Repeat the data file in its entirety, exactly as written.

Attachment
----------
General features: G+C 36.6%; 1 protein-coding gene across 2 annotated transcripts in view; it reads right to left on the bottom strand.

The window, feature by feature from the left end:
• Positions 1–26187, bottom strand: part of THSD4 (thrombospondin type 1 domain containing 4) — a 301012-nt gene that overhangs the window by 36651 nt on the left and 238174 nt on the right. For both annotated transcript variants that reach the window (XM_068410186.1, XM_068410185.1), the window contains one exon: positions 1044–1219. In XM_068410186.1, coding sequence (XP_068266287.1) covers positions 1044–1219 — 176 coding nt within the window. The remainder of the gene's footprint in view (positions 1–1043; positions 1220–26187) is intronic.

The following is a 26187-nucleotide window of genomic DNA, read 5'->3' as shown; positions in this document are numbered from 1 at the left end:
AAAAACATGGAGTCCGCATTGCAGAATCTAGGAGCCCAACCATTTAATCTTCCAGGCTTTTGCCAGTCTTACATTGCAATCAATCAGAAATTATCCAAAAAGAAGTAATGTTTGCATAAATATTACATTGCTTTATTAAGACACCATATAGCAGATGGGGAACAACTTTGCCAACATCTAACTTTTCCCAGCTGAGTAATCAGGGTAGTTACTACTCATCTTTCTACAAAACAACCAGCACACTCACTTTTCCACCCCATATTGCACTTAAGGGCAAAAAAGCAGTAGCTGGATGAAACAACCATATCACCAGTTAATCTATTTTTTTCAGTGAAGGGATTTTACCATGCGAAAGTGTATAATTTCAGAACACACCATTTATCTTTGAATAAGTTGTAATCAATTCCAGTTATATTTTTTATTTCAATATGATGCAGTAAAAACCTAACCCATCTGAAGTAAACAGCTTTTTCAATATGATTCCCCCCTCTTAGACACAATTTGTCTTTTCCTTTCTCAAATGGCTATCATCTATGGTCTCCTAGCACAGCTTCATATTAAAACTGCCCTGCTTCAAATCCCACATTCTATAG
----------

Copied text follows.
General features: G+C 36.6%; 1 protein-coding gene across 2 annotated transcripts in view; it reads right to left on the bottom strand.

The window, feature by feature from the left end:
• Positions 1–26187, bottom strand: part of THSD4 (thrombospondin type 1 domain containing 4) — a 301012-nt gene that overhangs the window by 36651 nt on the left and 238174 nt on the right. For both annotated transcript variants that reach the window (XM_068410186.1, XM_068410185.1), the window contains one exon: positions 1044–1219. In XM_068410186.1, coding sequence (XP_068266287.1) covers positions 1044–1219 — 176 coding nt within the window. The remainder of the gene's footprint in view (positions 1–1043; positions 1220–26187) is intronic.

The following is a 26187-nucleotide window of genomic DNA, read 5'->3' as shown; positions in this document are numbered from 1 at the left end:
AAAAACATGGAGTCCGCATTGCAGAATCTAGGAGCCCAACCATTTAATCTTCCAGGCTTTTGCCAGTCTTACATTGCAATCAATCAGAAATTATCCAAAAAGAAGTAATGTTTGCATAAATATTACATTGCTTTATTAAGACACCATATAGCAGATGGGGAACAACTTTGCCAACATCTAACTTTTCCCAGCTGAGTAATCAGGGTAGTTACTACTCATCTTTCTACAAAACAACCAGCACACTCACTTTTCCACCCCATATTGCACTTAAGGGCAAAAAAGCAGTAGCTGGATGAAACAACCATATCACCAGTTAATCTATTTTTTTCAGTGAAGGGATTTTACCATGCGAAAGTGTATAATTTCAGAACACACCATTTATCTTTGAATAAGTTGTAATCAATTCCAGTTATATTTTTTATTTCAATATGATGCAGTAAAAACCTAACCCATCTGAAGTAAACAGCTTTTTCAATATGATTCCCCCCTCTTAGACACAATTTGTCTTTTCCTTTCTCAAATGGCTATCATCTATGGTCTCCTAGCACAGCTTCATATTAAAACTGCCCTGCTTCAAATCCCACATTCTATAG